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What a Retiree Should Know About California Probate Law

When a person dies, their estate will likely go through probate before it’s distributed to their heirs. This means making sure those who the recently deceased still owed money to are able to receive compensation. Given the fact roughly one out of every ten Americans lives in California, we figured it’d be a good idea to go over the probate process there.

What a Retiree Should Know About California Probate Law

Probate in California, like other states, involves several steps including securing the services of a local probate attorney, will validation, property inventory and identification, appraisal, paying taxes and debts, and asset distribution.

Below is a further explanation of the California probate process:

—>> It’s Necessary to Appoint an Executor

Before probate is initiated, the court must choose someone to oversee the proceedings. When a retiree makes a will, the document typically designates an executor or personal representative to take on that responsibility. The estate executor must remain fair and impartial in their representation of interested parties, and they will take possession of the estate’s assets before distributing them according to the will’s terms.

—>> Filing a Petition is the Next Step

After choosing an executor, the estate must file a petition with California’s Superior Court in the county in which the person resided at the time of death. The petition leads the court to schedule a hearing within about 30 days. When it’s time to probate the will and the petition have been filed, a hearing notice must be published in a local newspaper a minimum of three times. The notice must also be mailed to all named beneficiaries, creditors, and legal heirs.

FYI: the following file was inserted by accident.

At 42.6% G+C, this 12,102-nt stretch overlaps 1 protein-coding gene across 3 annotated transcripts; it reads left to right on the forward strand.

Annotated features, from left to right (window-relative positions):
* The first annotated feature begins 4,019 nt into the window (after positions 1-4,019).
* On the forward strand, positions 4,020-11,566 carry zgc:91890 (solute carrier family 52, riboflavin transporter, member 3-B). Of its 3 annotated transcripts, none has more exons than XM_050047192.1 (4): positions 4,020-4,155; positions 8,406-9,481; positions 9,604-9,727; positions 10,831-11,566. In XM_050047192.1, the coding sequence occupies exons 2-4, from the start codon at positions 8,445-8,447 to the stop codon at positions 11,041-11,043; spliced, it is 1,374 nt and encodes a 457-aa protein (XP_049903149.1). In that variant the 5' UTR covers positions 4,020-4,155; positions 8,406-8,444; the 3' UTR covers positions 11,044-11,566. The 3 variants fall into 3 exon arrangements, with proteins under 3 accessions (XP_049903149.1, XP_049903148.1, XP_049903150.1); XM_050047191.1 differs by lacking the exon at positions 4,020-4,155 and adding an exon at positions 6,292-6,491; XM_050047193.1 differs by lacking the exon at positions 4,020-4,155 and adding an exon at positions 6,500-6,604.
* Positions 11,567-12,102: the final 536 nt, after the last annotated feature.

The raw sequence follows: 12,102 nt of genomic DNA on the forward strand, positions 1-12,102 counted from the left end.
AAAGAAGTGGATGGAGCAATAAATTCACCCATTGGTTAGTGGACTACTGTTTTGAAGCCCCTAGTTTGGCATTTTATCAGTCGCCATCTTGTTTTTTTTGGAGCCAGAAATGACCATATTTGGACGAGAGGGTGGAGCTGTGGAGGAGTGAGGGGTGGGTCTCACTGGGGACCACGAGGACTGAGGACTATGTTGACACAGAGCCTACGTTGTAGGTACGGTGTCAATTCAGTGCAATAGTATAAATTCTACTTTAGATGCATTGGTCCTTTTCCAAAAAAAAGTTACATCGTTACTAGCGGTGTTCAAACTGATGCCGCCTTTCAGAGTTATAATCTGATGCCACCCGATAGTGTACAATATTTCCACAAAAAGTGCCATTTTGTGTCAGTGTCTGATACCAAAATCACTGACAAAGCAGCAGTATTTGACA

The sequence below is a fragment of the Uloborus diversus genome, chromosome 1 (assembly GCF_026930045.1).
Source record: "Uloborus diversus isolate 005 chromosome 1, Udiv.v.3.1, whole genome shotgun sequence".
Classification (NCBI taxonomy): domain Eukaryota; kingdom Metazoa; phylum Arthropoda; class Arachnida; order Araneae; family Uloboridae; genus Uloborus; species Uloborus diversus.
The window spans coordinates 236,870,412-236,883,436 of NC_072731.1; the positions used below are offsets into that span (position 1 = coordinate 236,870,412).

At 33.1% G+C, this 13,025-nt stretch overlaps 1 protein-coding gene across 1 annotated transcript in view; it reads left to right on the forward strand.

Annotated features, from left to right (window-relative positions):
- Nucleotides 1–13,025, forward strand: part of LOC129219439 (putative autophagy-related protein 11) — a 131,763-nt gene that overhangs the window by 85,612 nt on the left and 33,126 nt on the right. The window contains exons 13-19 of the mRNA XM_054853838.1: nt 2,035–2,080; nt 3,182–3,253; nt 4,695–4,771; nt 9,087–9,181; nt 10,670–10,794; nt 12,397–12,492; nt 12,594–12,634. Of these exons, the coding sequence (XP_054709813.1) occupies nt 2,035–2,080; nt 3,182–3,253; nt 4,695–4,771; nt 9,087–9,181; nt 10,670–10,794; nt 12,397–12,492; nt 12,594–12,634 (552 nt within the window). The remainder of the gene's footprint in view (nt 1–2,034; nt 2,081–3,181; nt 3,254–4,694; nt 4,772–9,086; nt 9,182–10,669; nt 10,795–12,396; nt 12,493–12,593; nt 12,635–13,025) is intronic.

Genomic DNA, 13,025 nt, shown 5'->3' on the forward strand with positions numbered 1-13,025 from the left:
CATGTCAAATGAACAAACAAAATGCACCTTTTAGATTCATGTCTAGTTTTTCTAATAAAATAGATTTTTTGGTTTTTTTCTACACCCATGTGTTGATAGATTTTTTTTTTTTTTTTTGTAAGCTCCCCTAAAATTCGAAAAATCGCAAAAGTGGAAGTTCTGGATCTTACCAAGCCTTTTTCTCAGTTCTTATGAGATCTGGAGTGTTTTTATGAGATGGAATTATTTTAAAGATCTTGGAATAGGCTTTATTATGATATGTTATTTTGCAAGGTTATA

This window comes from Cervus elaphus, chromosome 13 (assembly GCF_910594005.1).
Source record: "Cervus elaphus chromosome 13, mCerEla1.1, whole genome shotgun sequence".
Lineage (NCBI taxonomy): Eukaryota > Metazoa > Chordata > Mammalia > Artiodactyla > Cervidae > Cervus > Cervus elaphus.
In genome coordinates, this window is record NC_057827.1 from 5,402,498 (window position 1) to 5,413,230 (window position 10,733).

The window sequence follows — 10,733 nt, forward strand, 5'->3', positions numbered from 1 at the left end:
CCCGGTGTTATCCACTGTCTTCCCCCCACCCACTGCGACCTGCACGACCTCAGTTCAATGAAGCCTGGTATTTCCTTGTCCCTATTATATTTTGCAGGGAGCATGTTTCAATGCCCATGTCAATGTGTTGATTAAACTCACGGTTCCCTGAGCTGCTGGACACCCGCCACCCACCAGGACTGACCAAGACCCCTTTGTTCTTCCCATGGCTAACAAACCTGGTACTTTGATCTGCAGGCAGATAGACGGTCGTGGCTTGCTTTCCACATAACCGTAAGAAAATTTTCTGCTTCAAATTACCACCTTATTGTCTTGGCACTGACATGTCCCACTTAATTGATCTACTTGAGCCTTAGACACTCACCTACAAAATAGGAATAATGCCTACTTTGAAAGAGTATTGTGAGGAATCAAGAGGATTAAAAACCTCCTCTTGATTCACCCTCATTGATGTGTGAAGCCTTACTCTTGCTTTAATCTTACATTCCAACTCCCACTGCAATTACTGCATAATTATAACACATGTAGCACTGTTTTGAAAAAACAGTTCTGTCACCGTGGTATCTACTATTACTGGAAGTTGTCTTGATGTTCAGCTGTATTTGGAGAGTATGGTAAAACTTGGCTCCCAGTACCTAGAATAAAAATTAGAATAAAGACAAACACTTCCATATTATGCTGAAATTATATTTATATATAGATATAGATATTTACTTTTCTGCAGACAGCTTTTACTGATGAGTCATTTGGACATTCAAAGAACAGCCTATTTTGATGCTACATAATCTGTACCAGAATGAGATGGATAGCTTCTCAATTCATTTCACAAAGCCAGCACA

—>>  The Will Must be Validated

When a retiree leaves a will, it must be ‘proven’ unless it’s a qualified, self-proving document. If this is the case, the will must contain certain phrasing or a signed affidavit. With these added provisions, it’s no longer necessary to prove the will’s validity through probate.

—>> Assets Must be Gathered

When learning what retirees need to know about estate planning, you’ll learn that one of an estate executor’s main duties is to gather all of the decedent’s assets that are subject to probate under California’s laws. Certain types of property aren’t required to be probated, but stocks, bonds, mutual funds, bank accounts, motor vehicles, boats, and other physical assets require an inventory and appraisal.

—>> Creditors Must be Paid

Once the estate executor has notified creditors of the retiree’s passing, those creditors must submit claims against the estate. If the claims are validated by the court and a probate attorney, they’ll be paid from the estate’s funding before other distributions are made. Probate law in California requires all creditors to submit claims within 120 days of the executor’s appointment.

—>> Estate Taxes Must be Paid

The estate executor is also tasked with paying all estate taxes, including state and federal taxes. In most instances, executors are not held liable for these taxes themselves. However, if an estate distribution has taken place before those taxes are paid and there are not enough assets left, some degree of personal liability might be imposed.

—>> Conclusion

Closing the estate is the final step in the California probate process. Here, the executor provides an account of all the actions they took regarding the estate before filing it with the court. The filing will also include any fees to be paid to the estate representative and the probate lawyer, if applicable. If there’s no objection and the court approves the document, the estate will be closed, and the executor can distribute remaining assets to the retiree’s heirs.

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